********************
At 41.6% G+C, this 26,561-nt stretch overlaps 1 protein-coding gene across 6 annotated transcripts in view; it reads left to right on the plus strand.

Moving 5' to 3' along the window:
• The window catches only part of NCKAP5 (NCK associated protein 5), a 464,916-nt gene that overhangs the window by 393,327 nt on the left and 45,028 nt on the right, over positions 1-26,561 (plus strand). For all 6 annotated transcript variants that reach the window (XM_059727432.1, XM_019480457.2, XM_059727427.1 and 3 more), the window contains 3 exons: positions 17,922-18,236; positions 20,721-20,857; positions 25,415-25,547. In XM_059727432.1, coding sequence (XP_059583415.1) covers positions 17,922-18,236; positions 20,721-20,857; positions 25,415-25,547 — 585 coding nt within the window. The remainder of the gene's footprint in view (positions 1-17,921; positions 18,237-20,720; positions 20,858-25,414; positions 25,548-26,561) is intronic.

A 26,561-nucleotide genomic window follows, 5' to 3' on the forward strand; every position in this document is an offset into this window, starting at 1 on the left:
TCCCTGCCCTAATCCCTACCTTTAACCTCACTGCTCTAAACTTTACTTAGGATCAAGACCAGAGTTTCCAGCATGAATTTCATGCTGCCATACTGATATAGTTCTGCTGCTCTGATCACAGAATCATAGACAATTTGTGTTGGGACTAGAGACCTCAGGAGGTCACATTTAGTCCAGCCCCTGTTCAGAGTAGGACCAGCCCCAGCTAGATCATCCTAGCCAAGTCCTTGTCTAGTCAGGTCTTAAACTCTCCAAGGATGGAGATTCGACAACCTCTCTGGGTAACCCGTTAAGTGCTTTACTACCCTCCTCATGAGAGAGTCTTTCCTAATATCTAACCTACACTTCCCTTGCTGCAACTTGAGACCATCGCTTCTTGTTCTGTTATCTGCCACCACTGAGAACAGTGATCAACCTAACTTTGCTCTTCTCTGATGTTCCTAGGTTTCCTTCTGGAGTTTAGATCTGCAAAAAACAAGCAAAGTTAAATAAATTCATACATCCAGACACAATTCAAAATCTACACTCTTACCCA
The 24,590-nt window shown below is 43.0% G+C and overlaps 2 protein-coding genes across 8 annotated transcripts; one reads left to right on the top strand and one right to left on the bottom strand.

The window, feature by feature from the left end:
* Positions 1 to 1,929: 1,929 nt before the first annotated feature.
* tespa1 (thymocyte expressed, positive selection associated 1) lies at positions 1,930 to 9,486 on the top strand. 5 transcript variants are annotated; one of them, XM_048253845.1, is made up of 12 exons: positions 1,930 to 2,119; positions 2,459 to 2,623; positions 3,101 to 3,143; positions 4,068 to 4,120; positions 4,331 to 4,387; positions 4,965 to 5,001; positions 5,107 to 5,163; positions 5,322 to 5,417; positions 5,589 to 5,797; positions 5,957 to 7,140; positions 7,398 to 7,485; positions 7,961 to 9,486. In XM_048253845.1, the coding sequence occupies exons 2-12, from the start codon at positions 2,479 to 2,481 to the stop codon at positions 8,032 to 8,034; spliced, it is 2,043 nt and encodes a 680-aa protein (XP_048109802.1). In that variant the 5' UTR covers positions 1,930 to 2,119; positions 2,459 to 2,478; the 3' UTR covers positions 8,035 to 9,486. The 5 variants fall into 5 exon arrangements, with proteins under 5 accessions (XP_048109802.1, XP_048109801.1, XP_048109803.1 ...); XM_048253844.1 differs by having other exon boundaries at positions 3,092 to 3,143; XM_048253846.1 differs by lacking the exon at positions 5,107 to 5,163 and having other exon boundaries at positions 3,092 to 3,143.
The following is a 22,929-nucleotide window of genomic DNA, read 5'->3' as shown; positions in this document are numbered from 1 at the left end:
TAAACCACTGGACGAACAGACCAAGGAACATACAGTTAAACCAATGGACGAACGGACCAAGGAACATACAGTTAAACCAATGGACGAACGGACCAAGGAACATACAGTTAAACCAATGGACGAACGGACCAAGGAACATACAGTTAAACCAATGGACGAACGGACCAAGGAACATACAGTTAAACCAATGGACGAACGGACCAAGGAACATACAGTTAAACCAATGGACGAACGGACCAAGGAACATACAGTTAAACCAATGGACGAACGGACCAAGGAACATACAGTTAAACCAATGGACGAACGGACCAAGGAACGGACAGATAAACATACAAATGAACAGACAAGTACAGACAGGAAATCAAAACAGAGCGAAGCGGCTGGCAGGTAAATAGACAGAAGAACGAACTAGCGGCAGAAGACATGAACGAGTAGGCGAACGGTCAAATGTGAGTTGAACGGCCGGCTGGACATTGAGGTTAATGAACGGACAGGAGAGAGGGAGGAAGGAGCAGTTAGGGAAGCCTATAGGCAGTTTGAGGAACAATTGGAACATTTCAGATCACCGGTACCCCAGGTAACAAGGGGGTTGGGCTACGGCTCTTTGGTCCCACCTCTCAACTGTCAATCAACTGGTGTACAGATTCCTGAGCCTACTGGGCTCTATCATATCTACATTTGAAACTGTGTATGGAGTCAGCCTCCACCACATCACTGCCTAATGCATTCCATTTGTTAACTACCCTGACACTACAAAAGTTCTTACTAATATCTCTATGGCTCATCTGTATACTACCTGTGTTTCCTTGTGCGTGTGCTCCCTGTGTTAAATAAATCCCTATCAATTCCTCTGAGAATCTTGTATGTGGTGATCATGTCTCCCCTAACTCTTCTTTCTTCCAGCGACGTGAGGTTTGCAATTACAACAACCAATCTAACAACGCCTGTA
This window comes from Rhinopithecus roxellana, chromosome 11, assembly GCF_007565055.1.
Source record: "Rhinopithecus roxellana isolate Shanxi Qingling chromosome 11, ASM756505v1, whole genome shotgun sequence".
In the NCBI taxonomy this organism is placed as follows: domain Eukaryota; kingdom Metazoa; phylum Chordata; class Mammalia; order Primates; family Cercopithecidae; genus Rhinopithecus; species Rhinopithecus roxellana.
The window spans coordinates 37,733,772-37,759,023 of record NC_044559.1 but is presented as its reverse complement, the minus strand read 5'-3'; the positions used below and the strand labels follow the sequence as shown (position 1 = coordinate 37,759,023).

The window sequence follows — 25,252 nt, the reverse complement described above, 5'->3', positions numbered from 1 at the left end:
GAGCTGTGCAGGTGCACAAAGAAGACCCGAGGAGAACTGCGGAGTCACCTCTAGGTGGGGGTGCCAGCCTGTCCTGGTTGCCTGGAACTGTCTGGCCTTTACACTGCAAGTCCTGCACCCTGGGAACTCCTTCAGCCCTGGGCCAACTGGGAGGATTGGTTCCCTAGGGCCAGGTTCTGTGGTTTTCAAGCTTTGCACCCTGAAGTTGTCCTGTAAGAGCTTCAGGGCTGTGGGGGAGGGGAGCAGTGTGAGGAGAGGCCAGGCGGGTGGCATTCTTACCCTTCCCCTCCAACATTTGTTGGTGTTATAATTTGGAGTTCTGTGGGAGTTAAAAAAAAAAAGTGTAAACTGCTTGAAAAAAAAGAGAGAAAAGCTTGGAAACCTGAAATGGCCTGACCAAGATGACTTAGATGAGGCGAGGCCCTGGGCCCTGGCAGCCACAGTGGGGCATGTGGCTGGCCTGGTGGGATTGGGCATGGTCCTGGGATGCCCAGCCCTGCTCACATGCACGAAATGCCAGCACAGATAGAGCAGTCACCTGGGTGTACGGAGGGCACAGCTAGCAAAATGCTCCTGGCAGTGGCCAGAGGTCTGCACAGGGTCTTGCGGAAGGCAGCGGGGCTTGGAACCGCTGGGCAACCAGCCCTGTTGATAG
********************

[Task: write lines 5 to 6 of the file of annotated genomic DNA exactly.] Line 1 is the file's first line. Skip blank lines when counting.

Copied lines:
TCCCTGCCCTAATCCCTACCTTTAACCTCACTGCTCTAAACTTTACTTAGGATCAAGACCAGAGTTTCCAGCATGAATTTCATGCTGCCATACTGATATAGTTCTGCTGCTCTGATCACAGAATCATAGACAATTTGTGTTGGGACTAGAGACCTCAGGAGGTCACATTTAGTCCAGCCCCTGTTCAGAGTAGGACCAGCCCCAGCTAGATCATCCTAGCCAAGTCCTTGTCTAGTCAGGTCTTAAACTCTCCAAGGATGGAGATTCGACAACCTCTCTGGGTAACCCGTTAAGTGCTTTACTACCCTCCTCATGAGAGAGTCTTTCCTAATATCTAACCTACACTTCCCTTGCTGCAACTTGAGACCATCGCTTCTTGTTCTGTTATCTGCCACCACTGAGAACAGTGATCAACCTAACTTTGCTCTTCTCTGATGTTCCTAGGTTTCCTTCTGGAGTTTAGATCTGCAAAAAACAAGCAAAGTTAAATAAATTCATACATCCAGACACAATTCAAAATCTACACTCTTACCCA
The 24,590-nt window shown below is 43.0% G+C and overlaps 2 protein-coding genes across 8 annotated transcripts; one reads left to right on the top strand and one right to left on the bottom strand.